OHASSTA AESHO LogoBy Rachel Collishaw

Thanks to those of you who were able to make it to our annual conference in November! I spoke to many members who hadn’t been to the conference in years, and many others who were new to us. The workshops were enthusiastically reviewed by all I spoke to - thanks to all of the presenters who volunteered their time and energy to share your amazing work with us all! The exhibit hall was also well-populated, and I saw many full bags stuffed with resources heading back to schools. You participation in the conference means that we can continue to offer great subject-specific, teacher-led professional learning every year.


We tried out a new venue at McMaster University, thanks to the sponsorship of Dr. Sandra Lapointe and The Collaborative, an online platform that will help to connect you with post-secondary experts to support your students’ inquiries. Contact me directly if you are interested in working with us on the pilot version of this innovative project in 2020.


The Korean Cultural Centre sponsored our annual print issue of Rapport and also connected the OHASSTA executive with Senator Yonah Martin, who is working on a number of projects to commemorate the 70th anniversary of the Korean War in Canada over the next three years. Stay tuned for your opportunity to participate!


Also thanks to Canada’s History for sponsoring our keynote speaker: Cecil Foster. His words were inspiring for all of us, and his book, They Call me George, would make a great stocking stuffer for anyone on your list!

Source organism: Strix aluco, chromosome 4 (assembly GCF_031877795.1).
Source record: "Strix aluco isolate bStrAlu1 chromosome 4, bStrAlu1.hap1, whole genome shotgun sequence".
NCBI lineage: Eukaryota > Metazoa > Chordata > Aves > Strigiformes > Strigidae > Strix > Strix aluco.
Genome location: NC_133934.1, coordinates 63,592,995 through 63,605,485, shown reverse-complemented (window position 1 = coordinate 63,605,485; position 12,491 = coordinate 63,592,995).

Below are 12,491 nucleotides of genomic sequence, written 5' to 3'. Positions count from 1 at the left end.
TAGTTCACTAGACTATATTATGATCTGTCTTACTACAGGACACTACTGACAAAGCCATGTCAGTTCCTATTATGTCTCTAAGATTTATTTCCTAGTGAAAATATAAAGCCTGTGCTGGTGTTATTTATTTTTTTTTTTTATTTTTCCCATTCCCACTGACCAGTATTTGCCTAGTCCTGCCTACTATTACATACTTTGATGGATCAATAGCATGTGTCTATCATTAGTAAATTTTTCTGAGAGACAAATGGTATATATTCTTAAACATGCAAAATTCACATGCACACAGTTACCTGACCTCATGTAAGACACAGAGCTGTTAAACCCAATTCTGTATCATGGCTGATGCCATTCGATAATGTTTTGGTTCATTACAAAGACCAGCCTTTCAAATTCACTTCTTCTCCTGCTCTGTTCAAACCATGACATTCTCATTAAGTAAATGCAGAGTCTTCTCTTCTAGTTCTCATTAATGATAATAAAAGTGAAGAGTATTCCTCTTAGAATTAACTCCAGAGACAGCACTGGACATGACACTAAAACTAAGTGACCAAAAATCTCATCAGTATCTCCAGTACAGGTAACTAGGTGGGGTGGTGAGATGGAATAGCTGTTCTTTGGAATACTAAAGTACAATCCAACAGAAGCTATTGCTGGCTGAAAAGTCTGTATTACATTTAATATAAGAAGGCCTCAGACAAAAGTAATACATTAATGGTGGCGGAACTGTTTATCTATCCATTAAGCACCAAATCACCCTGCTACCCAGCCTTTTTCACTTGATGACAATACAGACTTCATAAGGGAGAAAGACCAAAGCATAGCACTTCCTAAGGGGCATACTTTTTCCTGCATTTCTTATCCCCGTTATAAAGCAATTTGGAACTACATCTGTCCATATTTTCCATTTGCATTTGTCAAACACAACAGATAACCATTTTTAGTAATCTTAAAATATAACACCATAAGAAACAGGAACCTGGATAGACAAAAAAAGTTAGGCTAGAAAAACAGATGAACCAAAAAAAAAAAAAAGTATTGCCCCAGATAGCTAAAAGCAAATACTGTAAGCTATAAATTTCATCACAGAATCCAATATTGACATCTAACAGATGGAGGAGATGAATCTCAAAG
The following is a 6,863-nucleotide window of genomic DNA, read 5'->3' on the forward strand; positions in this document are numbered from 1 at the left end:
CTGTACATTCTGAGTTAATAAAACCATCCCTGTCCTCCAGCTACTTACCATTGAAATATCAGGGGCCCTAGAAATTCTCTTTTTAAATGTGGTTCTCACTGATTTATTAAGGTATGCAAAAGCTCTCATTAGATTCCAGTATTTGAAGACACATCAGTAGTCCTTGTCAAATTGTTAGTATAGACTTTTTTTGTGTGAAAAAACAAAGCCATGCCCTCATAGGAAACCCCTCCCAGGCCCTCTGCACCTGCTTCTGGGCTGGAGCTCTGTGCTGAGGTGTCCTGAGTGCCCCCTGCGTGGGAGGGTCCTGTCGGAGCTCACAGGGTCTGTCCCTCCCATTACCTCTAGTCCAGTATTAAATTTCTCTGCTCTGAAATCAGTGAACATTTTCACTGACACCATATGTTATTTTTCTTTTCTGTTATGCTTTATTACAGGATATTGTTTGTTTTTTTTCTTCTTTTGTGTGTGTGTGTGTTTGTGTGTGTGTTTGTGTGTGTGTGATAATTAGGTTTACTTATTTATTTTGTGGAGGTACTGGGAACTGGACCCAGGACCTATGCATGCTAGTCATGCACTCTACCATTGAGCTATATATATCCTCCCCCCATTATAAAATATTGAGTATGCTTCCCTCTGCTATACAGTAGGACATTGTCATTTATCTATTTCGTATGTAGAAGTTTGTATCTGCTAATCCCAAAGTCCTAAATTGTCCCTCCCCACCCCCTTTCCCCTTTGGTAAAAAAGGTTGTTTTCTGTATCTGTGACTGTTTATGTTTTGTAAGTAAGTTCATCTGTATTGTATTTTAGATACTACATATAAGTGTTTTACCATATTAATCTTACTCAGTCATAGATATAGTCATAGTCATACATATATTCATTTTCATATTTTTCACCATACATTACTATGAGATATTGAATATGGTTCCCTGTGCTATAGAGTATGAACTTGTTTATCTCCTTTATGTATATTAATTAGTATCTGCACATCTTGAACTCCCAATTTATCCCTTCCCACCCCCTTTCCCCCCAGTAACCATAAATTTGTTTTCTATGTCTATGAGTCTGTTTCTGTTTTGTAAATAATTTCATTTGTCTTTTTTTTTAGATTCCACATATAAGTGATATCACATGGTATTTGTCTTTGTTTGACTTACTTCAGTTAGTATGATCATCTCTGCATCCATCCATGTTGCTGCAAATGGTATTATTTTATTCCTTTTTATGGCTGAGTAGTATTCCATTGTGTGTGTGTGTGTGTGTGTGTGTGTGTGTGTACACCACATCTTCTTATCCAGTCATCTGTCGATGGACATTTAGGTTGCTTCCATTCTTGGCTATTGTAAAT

We’re excited to announce that we’ll be heading back to McMaster University next fall October 15th and 16th, so save the date and plan to bring a friend (or two!)

By Jim Pedrech

Scanning History 1For the past few years, I’ve been working with classes from Holy Cross Secondary School and Standing Stone of the Oneida Nation to create 3D models of historical artifacts. We have placed these models in an interactive 3D museum called the Scanning History Project. You and your students can explore an early version of the museum by downloading the file onto a PC, unzipping the download, and launching the program. If you are intrigued by this project, please feel free to join us: we’d love to dedicate new rooms in our museum to classes from around the world.

Whether you want to join our museum project or wish to explore 3D scanning for different projects, there are several things you need to know before you get started.

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By: Amy Leask

Here we are a decade into the 21st century, and the list of thinking skills that learners need to develop in order to thrive seems to be getting longer. These skills play into a student’s academic success, but also their personal growth, and in the not-so-distant future, their careers. Critical thinking, inquiry, social-emotional learning, and other 21st century skills may be key to getting learners future-ready, but they’re also some of the most challenging to teach, assess, and evaluate.

Enter P4C, or philosophy for kids! Philosophy is, admittedly, not part of the regular curriculum in Ontario schools, but with a little planning and practice, it can become part of the regular drumbeat of classroom activities. Practicing it with young learners is a straightforward and effective way to bolster thinking skills.

What is philosophy, anyway?